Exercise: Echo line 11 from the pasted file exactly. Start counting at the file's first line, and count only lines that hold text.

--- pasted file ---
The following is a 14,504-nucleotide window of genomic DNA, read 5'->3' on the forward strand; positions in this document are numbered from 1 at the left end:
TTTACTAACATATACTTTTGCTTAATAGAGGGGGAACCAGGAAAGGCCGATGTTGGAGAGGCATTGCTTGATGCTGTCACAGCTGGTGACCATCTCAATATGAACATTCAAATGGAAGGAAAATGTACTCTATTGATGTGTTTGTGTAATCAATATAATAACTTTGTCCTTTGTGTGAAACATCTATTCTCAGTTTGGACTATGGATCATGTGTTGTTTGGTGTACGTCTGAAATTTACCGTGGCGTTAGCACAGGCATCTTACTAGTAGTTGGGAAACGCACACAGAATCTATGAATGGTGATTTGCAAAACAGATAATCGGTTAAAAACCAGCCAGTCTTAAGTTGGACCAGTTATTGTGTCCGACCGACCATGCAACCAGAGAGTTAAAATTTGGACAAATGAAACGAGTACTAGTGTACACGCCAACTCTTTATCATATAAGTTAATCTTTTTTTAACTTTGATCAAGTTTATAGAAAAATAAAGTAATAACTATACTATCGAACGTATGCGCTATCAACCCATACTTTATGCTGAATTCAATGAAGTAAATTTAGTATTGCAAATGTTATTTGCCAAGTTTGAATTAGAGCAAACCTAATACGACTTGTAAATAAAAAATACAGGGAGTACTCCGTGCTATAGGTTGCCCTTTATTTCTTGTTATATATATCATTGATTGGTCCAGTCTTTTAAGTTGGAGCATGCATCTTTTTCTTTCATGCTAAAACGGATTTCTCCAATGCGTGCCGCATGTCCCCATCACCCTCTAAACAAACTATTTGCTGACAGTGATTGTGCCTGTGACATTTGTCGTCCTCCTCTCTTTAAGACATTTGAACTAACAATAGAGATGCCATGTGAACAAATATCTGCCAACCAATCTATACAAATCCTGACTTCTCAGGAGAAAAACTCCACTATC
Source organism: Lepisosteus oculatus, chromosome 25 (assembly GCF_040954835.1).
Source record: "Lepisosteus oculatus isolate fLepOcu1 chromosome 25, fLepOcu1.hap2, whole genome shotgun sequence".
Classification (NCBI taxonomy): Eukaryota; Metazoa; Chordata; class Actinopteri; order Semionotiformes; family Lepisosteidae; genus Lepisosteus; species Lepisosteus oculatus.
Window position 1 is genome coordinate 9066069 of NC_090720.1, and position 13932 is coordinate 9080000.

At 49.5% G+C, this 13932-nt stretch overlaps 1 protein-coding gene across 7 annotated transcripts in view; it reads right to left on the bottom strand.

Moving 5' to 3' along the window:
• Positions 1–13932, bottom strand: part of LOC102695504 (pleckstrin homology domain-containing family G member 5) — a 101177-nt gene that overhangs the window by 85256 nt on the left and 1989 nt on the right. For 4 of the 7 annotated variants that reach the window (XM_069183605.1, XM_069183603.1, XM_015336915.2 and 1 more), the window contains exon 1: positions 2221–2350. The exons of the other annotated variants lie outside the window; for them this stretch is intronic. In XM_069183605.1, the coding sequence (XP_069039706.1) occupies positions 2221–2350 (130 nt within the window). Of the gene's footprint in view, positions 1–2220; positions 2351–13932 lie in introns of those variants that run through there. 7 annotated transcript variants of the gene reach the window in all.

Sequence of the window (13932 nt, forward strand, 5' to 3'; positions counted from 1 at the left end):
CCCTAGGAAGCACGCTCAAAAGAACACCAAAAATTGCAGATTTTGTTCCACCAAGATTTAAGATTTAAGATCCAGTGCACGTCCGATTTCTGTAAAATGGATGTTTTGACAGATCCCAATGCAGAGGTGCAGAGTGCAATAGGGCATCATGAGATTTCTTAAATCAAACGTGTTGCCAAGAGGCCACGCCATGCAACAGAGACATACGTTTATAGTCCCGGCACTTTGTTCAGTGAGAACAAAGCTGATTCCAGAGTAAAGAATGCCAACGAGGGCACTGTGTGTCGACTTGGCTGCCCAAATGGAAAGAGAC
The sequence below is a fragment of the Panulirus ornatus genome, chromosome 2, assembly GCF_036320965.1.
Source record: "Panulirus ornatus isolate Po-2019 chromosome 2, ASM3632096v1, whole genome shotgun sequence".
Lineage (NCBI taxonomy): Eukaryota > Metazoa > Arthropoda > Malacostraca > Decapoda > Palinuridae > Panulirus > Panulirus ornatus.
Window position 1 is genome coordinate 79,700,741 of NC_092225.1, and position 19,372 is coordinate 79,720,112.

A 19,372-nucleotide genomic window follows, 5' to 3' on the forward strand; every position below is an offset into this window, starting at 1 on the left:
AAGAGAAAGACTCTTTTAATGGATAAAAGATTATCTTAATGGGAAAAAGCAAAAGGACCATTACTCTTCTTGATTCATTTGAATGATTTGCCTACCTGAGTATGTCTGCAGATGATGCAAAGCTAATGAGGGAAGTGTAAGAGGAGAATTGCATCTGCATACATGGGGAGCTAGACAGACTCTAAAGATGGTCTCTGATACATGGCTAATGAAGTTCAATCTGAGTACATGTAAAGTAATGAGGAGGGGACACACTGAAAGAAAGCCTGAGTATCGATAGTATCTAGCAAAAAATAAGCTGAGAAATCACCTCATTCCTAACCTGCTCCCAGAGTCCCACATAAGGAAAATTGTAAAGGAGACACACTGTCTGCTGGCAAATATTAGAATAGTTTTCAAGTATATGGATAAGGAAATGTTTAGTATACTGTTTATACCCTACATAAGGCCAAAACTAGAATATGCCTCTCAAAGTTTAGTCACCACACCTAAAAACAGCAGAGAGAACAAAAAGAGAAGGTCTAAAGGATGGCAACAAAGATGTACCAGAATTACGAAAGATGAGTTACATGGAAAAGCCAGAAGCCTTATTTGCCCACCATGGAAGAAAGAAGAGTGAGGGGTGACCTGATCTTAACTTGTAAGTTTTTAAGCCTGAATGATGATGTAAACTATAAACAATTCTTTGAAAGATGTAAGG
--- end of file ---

CCCTAGGAAGCACGCTCAAAAGAACACCAAAAATTGCAGATTTTGTTCCACCAAGATTTAAGATTTAAGATCCAGTGCACGTCCGATTTCTGTAAAATGGATGTTTTGACAGATCCCAATGCAGAGGTGCAGAGTGCAATAGGGCATCATGAGATTTCTTAAATCAAACGTGTTGCCAAGAGGCCACGCCATGCAACAGAGACATACGTTTATAGTCCCGGCACTTTGTTCAGTGAGAACAAAGCTGATTCCAGAGTAAAGAATGCCAACGAGGGCACTGTGTGTCGACTTGGCTGCCCAAATGGAAAGAGAC